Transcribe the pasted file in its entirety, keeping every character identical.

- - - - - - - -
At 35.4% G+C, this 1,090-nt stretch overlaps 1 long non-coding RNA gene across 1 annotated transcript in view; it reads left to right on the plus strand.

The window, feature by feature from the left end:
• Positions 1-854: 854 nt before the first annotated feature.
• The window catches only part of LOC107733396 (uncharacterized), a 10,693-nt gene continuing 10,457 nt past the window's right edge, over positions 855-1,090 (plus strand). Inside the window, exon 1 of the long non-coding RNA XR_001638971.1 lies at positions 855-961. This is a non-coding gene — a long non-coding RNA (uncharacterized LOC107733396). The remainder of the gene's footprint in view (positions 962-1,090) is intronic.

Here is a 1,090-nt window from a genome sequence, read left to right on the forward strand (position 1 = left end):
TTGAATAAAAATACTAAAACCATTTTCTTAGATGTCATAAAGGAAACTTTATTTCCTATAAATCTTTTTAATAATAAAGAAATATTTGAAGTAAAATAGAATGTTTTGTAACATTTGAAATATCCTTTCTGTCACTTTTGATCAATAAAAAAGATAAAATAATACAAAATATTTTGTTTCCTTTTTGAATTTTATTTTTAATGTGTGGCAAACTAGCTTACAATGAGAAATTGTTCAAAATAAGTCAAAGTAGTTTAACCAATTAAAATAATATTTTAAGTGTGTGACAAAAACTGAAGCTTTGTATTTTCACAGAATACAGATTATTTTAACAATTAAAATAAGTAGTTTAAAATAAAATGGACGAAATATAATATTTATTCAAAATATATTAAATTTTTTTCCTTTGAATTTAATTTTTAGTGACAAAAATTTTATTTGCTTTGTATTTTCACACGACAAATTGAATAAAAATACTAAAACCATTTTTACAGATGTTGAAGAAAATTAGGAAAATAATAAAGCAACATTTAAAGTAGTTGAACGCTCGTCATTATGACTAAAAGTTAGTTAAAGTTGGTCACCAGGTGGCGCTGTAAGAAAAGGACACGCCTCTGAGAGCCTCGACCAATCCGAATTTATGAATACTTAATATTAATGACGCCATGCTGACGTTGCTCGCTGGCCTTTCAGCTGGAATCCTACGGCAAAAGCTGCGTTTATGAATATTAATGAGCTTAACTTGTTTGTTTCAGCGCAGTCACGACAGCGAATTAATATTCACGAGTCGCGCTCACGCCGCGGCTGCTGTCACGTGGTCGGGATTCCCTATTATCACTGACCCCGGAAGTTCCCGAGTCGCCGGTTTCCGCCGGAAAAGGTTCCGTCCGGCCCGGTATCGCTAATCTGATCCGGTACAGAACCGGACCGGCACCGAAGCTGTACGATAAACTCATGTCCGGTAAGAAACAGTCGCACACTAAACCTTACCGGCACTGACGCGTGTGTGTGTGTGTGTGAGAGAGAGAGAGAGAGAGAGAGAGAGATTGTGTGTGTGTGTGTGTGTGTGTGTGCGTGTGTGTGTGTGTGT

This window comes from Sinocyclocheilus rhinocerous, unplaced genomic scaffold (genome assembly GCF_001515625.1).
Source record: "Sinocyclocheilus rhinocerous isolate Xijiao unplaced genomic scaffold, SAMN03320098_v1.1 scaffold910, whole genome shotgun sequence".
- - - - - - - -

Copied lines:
At 35.4% G+C, this 1,090-nt stretch overlaps 1 long non-coding RNA gene across 1 annotated transcript in view; it reads left to right on the plus strand.

The window, feature by feature from the left end:
• Positions 1-854: 854 nt before the first annotated feature.
• The window catches only part of LOC107733396 (uncharacterized), a 10,693-nt gene continuing 10,457 nt past the window's right edge, over positions 855-1,090 (plus strand). Inside the window, exon 1 of the long non-coding RNA XR_001638971.1 lies at positions 855-961. This is a non-coding gene — a long non-coding RNA (uncharacterized LOC107733396). The remainder of the gene's footprint in view (positions 962-1,090) is intronic.

Here is a 1,090-nt window from a genome sequence, read left to right on the forward strand (position 1 = left end):
TTGAATAAAAATACTAAAACCATTTTCTTAGATGTCATAAAGGAAACTTTATTTCCTATAAATCTTTTTAATAATAAAGAAATATTTGAAGTAAAATAGAATGTTTTGTAACATTTGAAATATCCTTTCTGTCACTTTTGATCAATAAAAAAGATAAAATAATACAAAATATTTTGTTTCCTTTTTGAATTTTATTTTTAATGTGTGGCAAACTAGCTTACAATGAGAAATTGTTCAAAATAAGTCAAAGTAGTTTAACCAATTAAAATAATATTTTAAGTGTGTGACAAAAACTGAAGCTTTGTATTTTCACAGAATACAGATTATTTTAACAATTAAAATAAGTAGTTTAAAATAAAATGGACGAAATATAATATTTATTCAAAATATATTAAATTTTTTTCCTTTGAATTTAATTTTTAGTGACAAAAATTTTATTTGCTTTGTATTTTCACACGACAAATTGAATAAAAATACTAAAACCATTTTTACAGATGTTGAAGAAAATTAGGAAAATAATAAAGCAACATTTAAAGTAGTTGAACGCTCGTCATTATGACTAAAAGTTAGTTAAAGTTGGTCACCAGGTGGCGCTGTAAGAAAAGGACACGCCTCTGAGAGCCTCGACCAATCCGAATTTATGAATACTTAATATTAATGACGCCATGCTGACGTTGCTCGCTGGCCTTTCAGCTGGAATCCTACGGCAAAAGCTGCGTTTATGAATATTAATGAGCTTAACTTGTTTGTTTCAGCGCAGTCACGACAGCGAATTAATATTCACGAGTCGCGCTCACGCCGCGGCTGCTGTCACGTGGTCGGGATTCCCTATTATCACTGACCCCGGAAGTTCCCGAGTCGCCGGTTTCCGCCGGAAAAGGTTCCGTCCGGCCCGGTATCGCTAATCTGATCCGGTACAGAACCGGACCGGCACCGAAGCTGTACGATAAACTCATGTCCGGTAAGAAACAGTCGCACACTAAACCTTACCGGCACTGACGCGTGTGTGTGTGTGTGTGAGAGAGAGAGAGAGAGAGAGAGAGAGATTGTGTGTGTGTGTGTGTGTGTGTGTGCGTGTGTGTGTGTGTGT

This window comes from Sinocyclocheilus rhinocerous, unplaced genomic scaffold (genome assembly GCF_001515625.1).
Source record: "Sinocyclocheilus rhinocerous isolate Xijiao unplaced genomic scaffold, SAMN03320098_v1.1 scaffold910, whole genome shotgun sequence".